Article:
Surprise MDFK: Kick Cup Champion inspired by the P-40 Warhawk…
The American Volunteer Group, better known as the Flying Tigers, was a legendary WWII fighter group composed of pilots from the US Army Air Corps, Navy, and Marine Corps, who volunteered to fight for the Chinese Air Force, defending the country against the invading forces of Imperial Japan. Commanded by the legendary Claire Chennault, they flew the Curtiss P-40 Warhawk or Tomahawk — a single-seat, all-metal 1000+ horsepower fighter painted with the group’s signature shark’s mouth on the nose.
Enter Zoth Huang, the 24 y.o. owner of Taiwan’s Zoth Moto, a three-person crew whose Yamaha SR150 scrambler we recently featured. Now the crew is back with a 2008 Kymco KTR 150 that was Zoth’s very first motorcycle — the one that started him down the path to a career in handcrafted motorcycles. While many other motos have come and gone over the years, he held a soft spot in this heart for his old Kymco:
“For the last five years, even if I bought a few other motos, this KTR-150 was still my favorite. It’s like, so many stories live inside this moto, even if it’s not that ‘exquisite.'”
Recently, Zoth decided it was time to turn this Kymco into his dream bike…and in his dreams, that bike would look much like the P-40 Warhawk of the Flying Tigers. The crew incorporated several elements from the P-40, including the shark’s mouth nose art, bomber girl (based on Zoth’s girlfriend, Chrissy), and the exhaust ports and aluminum rivets on the fuel tank — painted by @joker112777. Then there’s the double exhaust pipes echoing those of the Warhawk’s, the handmade “missile air cleaner,” and more. We especially love how the tank still retains the traces of Zoth’s first crash, painted to look like damage taken from a Japanese Zero or anti-aircraft fire.
The team recently finished the bike and entered it in the Kick Garage exhibition at Ride Free 10, the country’s largest motorcycle exhibition hosted by Free Biker Magazine. We’d like to congratulate the whole Zoth Moto crew for taking home the first place trophy from Kick Garage — a dark horse win! You can see shots of the surprise and tears of joy that followed here.
Below, we get more details on the build, along with a gorgeous deck of shots from photographer @_sunhistudio_.
Kymco KTR Scrambler: Builder Interview
• Please tell us a bit about yourself, your history with motorcycles, and your workshop.
My name is Zoth Huang, 24 years old, come from Taiwan. When I was in college, I majored in department of restaurant institutional management. But I have strong passion in motorcycles, so I started to learn how to build hand-crafted motorcycles at a motor shop from the time I was 19 years old (a freshman). At first, I rebuilt and fixed vintage motorcycles and sold them for earning my allowance, then about two years later I officially crossed the divide to hand-crafted motorcycles. Therefore, the brand Zoth Moto was born in 2018.
The environment for hand-crafted motorcycles in Taiwan is tough, and the laws for handmade motorcycles in Taiwan aren’t friendly. Therefore, we have the harder way in this career.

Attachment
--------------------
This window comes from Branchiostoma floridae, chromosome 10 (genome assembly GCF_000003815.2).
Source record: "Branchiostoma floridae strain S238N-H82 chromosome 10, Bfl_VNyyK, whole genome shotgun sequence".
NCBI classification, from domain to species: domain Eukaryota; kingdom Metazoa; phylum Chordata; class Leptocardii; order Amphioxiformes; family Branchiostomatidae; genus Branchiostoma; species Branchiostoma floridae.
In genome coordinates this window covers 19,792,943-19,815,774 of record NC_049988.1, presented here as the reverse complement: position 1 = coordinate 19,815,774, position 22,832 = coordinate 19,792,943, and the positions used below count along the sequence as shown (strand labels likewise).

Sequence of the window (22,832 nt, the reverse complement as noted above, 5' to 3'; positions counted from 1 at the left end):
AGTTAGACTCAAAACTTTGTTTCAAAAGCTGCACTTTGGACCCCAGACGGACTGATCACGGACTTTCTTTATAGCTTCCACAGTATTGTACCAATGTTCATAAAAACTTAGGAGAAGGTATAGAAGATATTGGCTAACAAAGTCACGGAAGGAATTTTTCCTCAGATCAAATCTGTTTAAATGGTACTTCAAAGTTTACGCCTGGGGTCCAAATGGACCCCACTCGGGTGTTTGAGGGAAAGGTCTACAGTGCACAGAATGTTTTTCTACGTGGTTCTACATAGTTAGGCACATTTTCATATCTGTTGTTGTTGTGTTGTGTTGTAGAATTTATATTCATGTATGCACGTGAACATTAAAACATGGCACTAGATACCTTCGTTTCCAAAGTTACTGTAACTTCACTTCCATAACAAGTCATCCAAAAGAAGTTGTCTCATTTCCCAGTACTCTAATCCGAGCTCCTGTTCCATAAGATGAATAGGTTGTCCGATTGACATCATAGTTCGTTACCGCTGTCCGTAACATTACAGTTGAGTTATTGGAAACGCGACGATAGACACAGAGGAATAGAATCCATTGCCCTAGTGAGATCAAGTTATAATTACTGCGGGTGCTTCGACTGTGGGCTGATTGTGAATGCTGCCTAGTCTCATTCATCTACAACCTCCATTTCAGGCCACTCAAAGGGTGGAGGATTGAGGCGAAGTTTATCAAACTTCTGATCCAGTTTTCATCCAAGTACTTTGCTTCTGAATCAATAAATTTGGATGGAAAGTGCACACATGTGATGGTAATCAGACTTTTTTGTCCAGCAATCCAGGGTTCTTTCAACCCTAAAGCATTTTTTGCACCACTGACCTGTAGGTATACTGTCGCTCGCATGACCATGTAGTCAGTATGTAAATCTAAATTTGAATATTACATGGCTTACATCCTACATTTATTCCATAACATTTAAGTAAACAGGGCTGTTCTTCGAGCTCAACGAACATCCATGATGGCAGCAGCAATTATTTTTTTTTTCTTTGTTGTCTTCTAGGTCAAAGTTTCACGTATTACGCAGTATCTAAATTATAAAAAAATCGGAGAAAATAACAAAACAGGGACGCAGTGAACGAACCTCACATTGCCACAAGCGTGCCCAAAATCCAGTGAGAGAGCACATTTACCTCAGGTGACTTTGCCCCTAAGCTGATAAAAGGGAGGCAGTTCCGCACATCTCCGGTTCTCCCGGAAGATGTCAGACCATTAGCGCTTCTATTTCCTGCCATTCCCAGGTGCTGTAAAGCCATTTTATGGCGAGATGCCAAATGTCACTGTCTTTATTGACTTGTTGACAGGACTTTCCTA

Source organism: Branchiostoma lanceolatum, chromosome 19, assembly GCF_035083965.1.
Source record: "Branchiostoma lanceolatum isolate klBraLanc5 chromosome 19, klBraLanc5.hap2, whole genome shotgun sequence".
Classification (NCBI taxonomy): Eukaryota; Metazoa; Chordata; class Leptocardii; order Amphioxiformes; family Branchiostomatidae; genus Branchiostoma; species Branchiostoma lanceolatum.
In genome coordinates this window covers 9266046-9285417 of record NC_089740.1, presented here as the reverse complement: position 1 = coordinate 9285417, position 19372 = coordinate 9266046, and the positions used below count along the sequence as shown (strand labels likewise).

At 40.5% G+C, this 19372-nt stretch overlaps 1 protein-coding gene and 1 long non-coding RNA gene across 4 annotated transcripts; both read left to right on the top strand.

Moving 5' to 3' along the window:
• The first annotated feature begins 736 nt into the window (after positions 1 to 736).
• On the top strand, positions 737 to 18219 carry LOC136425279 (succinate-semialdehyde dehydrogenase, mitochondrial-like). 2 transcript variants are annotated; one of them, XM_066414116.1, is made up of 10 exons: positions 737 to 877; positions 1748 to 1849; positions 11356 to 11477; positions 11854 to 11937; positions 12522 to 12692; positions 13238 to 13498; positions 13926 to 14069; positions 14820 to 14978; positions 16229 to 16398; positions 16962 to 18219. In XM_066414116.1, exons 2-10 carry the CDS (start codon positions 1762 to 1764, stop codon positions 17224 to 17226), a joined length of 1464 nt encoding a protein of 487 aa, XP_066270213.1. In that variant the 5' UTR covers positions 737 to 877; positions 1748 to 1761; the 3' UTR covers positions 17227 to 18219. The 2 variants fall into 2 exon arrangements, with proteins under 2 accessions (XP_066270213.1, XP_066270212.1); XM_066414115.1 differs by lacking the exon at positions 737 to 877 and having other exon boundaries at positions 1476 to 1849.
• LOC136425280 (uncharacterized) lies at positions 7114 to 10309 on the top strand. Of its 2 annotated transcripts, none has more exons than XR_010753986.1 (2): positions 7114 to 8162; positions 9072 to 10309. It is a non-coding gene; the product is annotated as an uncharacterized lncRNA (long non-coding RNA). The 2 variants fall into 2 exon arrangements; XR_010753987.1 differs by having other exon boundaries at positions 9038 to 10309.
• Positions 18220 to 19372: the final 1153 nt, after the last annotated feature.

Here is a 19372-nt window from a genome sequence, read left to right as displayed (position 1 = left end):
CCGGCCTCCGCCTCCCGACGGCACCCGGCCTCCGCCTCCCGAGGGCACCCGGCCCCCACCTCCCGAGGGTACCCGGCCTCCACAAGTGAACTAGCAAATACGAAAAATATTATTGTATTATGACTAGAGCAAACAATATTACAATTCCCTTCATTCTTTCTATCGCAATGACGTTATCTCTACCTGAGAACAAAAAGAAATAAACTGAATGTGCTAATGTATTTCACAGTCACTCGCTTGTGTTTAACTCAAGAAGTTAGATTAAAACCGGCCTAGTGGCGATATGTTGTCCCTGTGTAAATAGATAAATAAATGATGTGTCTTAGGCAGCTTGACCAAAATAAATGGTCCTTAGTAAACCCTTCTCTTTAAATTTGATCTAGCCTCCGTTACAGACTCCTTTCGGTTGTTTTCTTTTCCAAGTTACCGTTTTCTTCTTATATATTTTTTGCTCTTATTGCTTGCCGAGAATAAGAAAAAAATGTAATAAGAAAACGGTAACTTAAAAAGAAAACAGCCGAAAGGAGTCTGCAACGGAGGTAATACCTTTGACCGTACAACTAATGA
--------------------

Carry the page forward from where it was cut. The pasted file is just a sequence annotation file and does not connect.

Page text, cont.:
About our workshop, we have three guys, one as an apprentice, Malik, one as me, Zoth, and my girlfriend, Chrissy. In our leisure time, we offer hospitality for everybody coming our shop, they can chat, can DIY their motor, and we’re always drinking together on every Friday night. We want to build a space that every customer enjoys being here.
• What’s the make, model, and year of the bike?
Kymco KTR-150, 2008.
• Why was this bike built?
This KTR-150 is my first motorcycle of my entire life. I bought it when I was 18 years old, then I started to learn how to fix and remodel motos. However, this bike started my career in handcrafted motorcycles.
So for five years, even if I bought a few other motos, this KTR-150 was still my favorite. It’s like, so many stories live inside this moto, even if it’s not that “exquisite.”
So I started to rebuild it. I wanted it to become the dream moto in my life, and in my imagination, my dream moto is much like a P-40 fighter aircraft. Thus, I combined the fighter with this moto.
• What was the design concept and what influenced the build?
The design concept is inspired by the P-40 Warhawk fighter, incorporating several details along this line.
Fuel tank: shark and bomber girl (my girlfriend), painted like a fighter, the front end of the tank retains the trace of the first crash, and the notch part is painted to look like a rupture.
Exhaust pipe: like the double exhaust pipe at the end of the fighter, surrounded by the frame.
Air Cleaner: Handmade “missile air cleaner” pays tribute to the American Volunteer Group, the Flying Tigers. And it locks on the frame so that it will not be accidentally launched.
Headlight: Laser cutting headlight made by Twist Moto, wearing a mask for the fighter, and incorporating NeoClassic material.
At last, I rebored the cylinder from 150cc to 190cc, lightly pushing this ground plane to take off.
• What custom work was done to the bike?
Engine: 150cc cylinder bored to 190cc.
Rear light: Japan 2% Custom made
Air cleaner: Handmade
Grips: Oury Off Road Grip cover
Oil tank: Honda CG125
Seat: Handmade fiberglass seat.
Fenders: Handmade stainless steel fenders.
Tires: Mitas off-road tire 110-21 / Shinko off-road tire 140-18
Exhaust pipe: Handmade stainless steel pipe
Carburetor: Keihin PE26
Swingarm: KICK garage 62cm for KTR150
• How would you classify this bike?
Street Scrambler type.
• Was there anything done during this build that you are particularly proud of?
Painting job and Exhaust pipe, and all the design from the P-40 fighter.
Follow the Builder
- Instagram: @zoth_moto
- Facebook: Zoth Moto Custom
- Photographer credit: @_sunhistudio_
- Headlight made by: @twist.moto